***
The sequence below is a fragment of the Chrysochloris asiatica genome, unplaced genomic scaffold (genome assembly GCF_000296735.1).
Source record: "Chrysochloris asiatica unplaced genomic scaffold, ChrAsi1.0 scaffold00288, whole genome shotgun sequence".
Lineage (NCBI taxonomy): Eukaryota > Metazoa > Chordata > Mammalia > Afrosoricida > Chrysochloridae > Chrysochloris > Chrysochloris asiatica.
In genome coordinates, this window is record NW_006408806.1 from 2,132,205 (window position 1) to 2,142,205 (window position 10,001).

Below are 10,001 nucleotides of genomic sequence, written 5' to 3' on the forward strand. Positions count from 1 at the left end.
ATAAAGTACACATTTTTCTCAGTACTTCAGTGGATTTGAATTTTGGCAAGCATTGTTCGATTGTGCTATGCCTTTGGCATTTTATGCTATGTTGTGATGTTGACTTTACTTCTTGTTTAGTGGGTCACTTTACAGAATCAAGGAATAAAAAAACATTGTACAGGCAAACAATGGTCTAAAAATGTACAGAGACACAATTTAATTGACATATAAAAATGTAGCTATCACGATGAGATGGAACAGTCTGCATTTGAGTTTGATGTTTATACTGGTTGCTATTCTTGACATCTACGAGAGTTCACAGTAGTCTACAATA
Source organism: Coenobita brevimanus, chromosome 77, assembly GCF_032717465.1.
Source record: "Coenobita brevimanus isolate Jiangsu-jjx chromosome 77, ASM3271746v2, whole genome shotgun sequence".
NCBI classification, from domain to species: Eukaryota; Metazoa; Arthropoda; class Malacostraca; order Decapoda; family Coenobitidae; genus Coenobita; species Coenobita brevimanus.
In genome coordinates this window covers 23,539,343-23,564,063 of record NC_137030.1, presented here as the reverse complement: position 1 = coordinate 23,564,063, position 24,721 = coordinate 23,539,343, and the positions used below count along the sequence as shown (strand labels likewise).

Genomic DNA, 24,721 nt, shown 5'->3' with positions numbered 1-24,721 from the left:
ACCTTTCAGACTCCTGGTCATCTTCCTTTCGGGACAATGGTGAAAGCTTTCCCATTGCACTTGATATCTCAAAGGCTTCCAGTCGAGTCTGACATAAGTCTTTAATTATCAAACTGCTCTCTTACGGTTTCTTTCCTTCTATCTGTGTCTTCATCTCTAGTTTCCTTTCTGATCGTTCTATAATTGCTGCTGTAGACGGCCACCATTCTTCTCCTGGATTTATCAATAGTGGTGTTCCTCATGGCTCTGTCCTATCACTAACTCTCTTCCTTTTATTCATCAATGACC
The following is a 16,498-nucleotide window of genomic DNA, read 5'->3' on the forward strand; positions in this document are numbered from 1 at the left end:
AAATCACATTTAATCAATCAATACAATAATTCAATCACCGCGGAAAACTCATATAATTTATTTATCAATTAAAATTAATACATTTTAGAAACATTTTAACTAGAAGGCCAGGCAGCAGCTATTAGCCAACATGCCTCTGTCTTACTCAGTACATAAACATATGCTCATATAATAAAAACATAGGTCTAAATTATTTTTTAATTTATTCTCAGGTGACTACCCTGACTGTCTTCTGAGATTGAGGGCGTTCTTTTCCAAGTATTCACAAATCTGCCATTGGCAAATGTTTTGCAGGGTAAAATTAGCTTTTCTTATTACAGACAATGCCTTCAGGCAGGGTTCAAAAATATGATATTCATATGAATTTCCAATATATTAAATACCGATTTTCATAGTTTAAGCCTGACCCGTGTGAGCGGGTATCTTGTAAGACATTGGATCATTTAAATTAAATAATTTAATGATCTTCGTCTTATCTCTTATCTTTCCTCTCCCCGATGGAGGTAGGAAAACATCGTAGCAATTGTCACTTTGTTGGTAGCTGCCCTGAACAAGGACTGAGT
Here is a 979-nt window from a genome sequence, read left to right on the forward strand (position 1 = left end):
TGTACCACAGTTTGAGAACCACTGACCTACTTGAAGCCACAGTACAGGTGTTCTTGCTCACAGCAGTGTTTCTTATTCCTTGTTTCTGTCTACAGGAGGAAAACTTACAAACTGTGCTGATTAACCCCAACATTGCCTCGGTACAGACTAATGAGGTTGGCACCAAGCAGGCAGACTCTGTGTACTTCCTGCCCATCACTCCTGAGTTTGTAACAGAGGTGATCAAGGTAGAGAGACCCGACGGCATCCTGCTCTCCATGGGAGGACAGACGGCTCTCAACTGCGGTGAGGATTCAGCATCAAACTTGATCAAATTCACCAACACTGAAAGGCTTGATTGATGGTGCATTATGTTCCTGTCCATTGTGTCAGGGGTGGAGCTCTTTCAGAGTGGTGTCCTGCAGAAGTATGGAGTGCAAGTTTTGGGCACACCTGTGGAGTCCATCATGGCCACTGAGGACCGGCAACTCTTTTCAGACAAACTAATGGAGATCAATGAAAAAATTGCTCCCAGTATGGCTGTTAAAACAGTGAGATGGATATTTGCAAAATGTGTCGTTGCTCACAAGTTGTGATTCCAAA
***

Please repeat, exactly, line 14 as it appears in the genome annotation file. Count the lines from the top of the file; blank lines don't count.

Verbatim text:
AAATCACATTTAATCAATCAATACAATAATTCAATCACCGCGGAAAACTCATATAATTTATTTATCAATTAAAATTAATACATTTTAGAAACATTTTAACTAGAAGGCCAGGCAGCAGCTATTAGCCAACATGCCTCTGTCTTACTCAGTACATAAACATATGCTCATATAATAAAAACATAGGTCTAAATTATTTTTTAATTTATTCTCAGGTGACTACCCTGACTGTCTTCTGAGATTGAGGGCGTTCTTTTCCAAGTATTCACAAATCTGCCATTGGCAAATGTTTTGCAGGGTAAAATTAGCTTTTCTTATTACAGACAATGCCTTCAGGCAGGGTTCAAAAATATGATATTCATATGAATTTCCAATATATTAAATACCGATTTTCATAGTTTAAGCCTGACCCGTGTGAGCGGGTATCTTGTAAGACATTGGATCATTTAAATTAAATAATTTAATGATCTTCGTCTTATCTCTTATCTTTCCTCTCCCCGATGGAGGTAGGAAAACATCGTAGCAATTGTCACTTTGTTGGTAGCTGCCCTGAACAAGGACTGAGT